Today I confess I still harbor some prejudice but I also have chosen to live in integrated neighborhoods and bring up my kids in an integrated neighborhood. This ambiguous feeling of mine, or should I say, layered attitude toward blacks, that is loving most and fearing a few, leads me to remember how foolish in a way the term racist society is. Because some whites fear blacks and others hate blacks, that does not make a racist society because this simplistic term does not account for all the whites (particularly the of the Jewish faith) who have loved, supported, honored, fought for and married blacks. I for one have have loved, supported, honored, and fought for their equality and integration in American society, as I do today for Muslims, including my ‘adopted’ Bosnia daughter.
My bother Hillel told me that when we were small kids, Dad would have us get a dictionary and sit near him when he was on the toilet and for every word we could find that he didn’t know, he would give us each a penny, which was worth a whole lot more in the mid-forties than now. Strange place for early schooling!!!! But maybe Dad had read Roman history and knew that Roman men would sit together in rather posh, public toilet rooms and converse about daily life, business, and hope the chat might lead to a dinner invitation.
As soon as Hill told me of this curious educational venue (during a most unusual 1.5 hour telephone conversation that my brother apparently did not want to end), it reminded me of the coins I would hand out to my second wife’s grandchildren when I gave them the science quizzes at the dining room table. I guess I now know the origin of the more recent money quizzes but I’ve had no memory of the Toilet School contests until Hill told me about this most bizarre form of toilet training.
There were two sisters who lived down the block from me on Diamond Street in the Strawberry Mansion neighborhood of Philadelphia (1938-1946); Joan was younger, and Phyllis Mashbitz was my age and I had a crush on her. One day in the Park Movie Theater, which was at the other end of the block, Phyllis and I were sitting in the dark watching a movie (probably a Tarzan flick or Gene Autry) and eating popcorn. Out of the blue, Phyllis said, “Now when I say fuzzy you say duck and when I say duck you say fuzzy. I liked games…so she began: she said fuzzy and I said duck, then she said duck and I said fuzzy. This went on for a bit until she said duzzy and I said fuck. I don’t think I knew what fuck meant at that time but her giggling response led me to believe I had said something dirty.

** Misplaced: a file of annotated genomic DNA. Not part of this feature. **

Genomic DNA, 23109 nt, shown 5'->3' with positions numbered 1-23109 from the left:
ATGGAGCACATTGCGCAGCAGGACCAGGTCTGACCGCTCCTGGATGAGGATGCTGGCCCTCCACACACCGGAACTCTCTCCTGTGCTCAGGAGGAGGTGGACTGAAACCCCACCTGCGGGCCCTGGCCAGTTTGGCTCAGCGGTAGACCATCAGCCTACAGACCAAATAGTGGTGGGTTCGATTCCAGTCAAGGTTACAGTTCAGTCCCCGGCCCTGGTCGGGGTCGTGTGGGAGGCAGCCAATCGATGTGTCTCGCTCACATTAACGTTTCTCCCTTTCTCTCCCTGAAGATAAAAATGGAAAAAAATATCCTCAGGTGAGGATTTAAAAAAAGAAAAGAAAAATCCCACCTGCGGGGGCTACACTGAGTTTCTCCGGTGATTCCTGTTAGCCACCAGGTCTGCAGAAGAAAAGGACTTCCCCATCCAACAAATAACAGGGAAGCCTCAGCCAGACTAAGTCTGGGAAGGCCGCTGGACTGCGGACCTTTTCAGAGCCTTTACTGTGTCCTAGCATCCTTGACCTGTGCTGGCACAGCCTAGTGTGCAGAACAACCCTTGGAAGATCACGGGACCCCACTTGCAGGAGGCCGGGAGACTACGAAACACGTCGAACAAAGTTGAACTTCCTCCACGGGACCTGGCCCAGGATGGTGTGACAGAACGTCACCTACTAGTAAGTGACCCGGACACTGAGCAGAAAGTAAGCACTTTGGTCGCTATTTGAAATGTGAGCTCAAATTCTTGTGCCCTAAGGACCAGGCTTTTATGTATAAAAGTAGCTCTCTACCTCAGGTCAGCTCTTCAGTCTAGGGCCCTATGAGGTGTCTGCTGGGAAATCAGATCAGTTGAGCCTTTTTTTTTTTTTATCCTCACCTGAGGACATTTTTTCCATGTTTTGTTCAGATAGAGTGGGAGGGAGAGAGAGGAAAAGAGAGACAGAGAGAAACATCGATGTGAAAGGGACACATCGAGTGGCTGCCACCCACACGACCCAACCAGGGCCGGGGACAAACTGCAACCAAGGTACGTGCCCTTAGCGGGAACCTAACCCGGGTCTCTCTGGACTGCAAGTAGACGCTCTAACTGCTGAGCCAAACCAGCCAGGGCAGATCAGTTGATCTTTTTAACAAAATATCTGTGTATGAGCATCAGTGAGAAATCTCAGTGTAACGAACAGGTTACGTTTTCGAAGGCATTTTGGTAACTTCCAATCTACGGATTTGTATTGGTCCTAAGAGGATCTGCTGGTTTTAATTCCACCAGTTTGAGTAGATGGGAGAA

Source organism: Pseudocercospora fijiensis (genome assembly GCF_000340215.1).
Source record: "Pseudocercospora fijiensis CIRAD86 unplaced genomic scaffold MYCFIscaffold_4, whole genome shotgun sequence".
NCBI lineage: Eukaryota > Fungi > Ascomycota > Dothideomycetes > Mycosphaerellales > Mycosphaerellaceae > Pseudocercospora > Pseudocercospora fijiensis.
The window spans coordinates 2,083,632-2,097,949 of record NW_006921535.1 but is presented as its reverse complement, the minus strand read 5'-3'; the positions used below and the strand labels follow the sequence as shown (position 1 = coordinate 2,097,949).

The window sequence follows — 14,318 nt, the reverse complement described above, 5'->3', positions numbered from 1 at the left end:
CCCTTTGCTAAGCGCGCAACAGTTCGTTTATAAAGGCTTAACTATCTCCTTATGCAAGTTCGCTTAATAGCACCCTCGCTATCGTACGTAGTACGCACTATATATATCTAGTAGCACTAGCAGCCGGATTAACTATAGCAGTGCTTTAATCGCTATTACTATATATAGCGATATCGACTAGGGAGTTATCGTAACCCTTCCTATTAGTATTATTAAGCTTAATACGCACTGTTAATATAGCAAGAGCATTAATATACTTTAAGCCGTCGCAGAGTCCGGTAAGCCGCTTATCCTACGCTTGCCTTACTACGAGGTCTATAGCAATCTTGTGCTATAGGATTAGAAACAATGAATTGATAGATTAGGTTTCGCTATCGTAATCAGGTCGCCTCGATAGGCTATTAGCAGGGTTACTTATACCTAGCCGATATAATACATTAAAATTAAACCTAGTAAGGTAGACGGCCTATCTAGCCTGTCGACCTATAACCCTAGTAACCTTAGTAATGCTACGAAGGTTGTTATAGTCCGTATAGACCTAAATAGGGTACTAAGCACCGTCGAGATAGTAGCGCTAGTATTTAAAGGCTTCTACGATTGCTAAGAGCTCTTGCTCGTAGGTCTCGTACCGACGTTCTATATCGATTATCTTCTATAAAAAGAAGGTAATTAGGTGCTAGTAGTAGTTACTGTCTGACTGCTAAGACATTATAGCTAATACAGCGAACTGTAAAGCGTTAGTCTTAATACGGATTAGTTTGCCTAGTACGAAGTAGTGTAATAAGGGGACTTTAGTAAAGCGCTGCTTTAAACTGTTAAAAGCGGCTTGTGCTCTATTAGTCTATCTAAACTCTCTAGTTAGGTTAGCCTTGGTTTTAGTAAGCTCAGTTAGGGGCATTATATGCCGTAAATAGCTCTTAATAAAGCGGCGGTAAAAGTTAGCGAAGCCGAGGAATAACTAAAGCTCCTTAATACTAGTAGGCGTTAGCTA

I had my own interest in matters innocently sexual at the time and tried to get my female friends to pull down their pants so I could see what my brain chemistry informed was of interest. Although the girls would scream in mock protest, they seemed to like being tied to telephone poles and threatened so they’d pull down their panties, but they never did.
One day, after calling ahead, I went down the street to visit Phyllis. I walked down the dark corridor to the door of their first floor apartment in their brownstone. Mrs. Mashbitz, who had a bit of the devil in her, herself, and laughed easily, opened the door and welcomed me in. She called the girls who were in a front bedroom to let them know I had come to visit. After a few minutes, both Joan and Phyllis came nonchalantly into the living room stark naked as their mother and I were talking. They positioned themselves a few feet in front of me, but facing away fro me. Then, as if they had rehearsed the action that followed (no doubt at Phyllis’s urging), they both bent over exposing to my astonished eyes their little, not-yet-fuzzy clefts. As Mrs. Mashbitz burst into laughter, I turned blood red, turned on my heels, and fled down the corridor in a state of extreme embarrassment that still gives me discomfort these seventy years later (2017).
The story doesn’t end. One day, roughly thirty years later (between marriages as I recall), I received a call from a deep voiced woman. The sound of her voice immediately brought back memories of my early years. It was Phyllis who was in town for a few days. She wanted to see me and I was curious to see where life had taken her. The woman whose parts I had wanted to see and the girl who wanted to show them to me, wanted again to treat me to a view and more. It was so very strange to be with the girlfriend from my youth whose body had aged but whose voice had not. I was concurrently both in the present and in the past and the experience was for that reason memorable, disorienting, but conjugally not a sexual experience I would choose to repeat. Such is the world of fantasy and reality.
In 1968 I was living on what was then called the Wolf Estate in Rydal Pennsylvania, a wealthy suburb of Philadelphia. I was anything but wealthy, renting a tiny Victorian-era gardener’s cottage from the esteemed Howard Wolf and his wife Cupid.
The estate was a 7-acre enclave with a manor house, a barn with sheep that grazed in our back yard/pasture, boxwood gardens, a grape trellis, and a greenhouse.
It was an idyllic place to start a family and our two children, Aaron and Julie have the fondest memories of this nature-filled start to their lives.